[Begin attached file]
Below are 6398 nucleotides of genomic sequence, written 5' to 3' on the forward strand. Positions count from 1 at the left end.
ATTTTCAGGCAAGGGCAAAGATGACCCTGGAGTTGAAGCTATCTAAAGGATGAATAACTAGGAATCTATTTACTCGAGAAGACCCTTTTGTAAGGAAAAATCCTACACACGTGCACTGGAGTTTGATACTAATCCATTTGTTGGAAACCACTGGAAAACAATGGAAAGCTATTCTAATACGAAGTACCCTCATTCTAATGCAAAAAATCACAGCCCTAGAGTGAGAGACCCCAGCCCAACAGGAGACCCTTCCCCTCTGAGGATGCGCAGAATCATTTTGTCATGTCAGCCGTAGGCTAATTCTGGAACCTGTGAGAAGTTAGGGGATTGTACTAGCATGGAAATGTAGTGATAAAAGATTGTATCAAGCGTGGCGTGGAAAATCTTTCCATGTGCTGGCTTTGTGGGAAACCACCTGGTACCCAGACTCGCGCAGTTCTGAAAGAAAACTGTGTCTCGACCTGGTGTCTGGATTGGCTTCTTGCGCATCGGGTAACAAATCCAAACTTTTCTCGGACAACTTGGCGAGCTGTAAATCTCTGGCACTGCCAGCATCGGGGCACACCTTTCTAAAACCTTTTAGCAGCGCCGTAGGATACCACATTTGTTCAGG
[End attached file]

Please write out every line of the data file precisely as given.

Below are 6398 nucleotides of genomic sequence, written 5' to 3' on the forward strand. Positions count from 1 at the left end.
ATTTTCAGGCAAGGGCAAAGATGACCCTGGAGTTGAAGCTATCTAAAGGATGAATAACTAGGAATCTATTTACTCGAGAAGACCCTTTTGTAAGGAAAAATCCTACACACGTGCACTGGAGTTTGATACTAATCCATTTGTTGGAAACCACTGGAAAACAATGGAAAGCTATTCTAATACGAAGTACCCTCATTCTAATGCAAAAAATCACAGCCCTAGAGTGAGAGACCCCAGCCCAACAGGAGACCCTTCCCCTCTGAGGATGCGCAGAATCATTTTGTCATGTCAGCCGTAGGCTAATTCTGGAACCTGTGAGAAGTTAGGGGATTGTACTAGCATGGAAATGTAGTGATAAAAGATTGTATCAAGCGTGGCGTGGAAAATCTTTCCATGTGCTGGCTTTGTGGGAAACCACCTGGTACCCAGACTCGCGCAGTTCTGAAAGAAAACTGTGTCTCGACCTGGTGTCTGGATTGGCTTCTTGCGCATCGGGTAACAAATCCAAACTTTTCTCGGACAACTTGGCGAGCTGTAAATCTCTGGCACTGCCAGCATCGGGGCACACCTTTCTAAAACCTTTTAGCAGCGCCGTAGGATACCACATTTGTTCAGG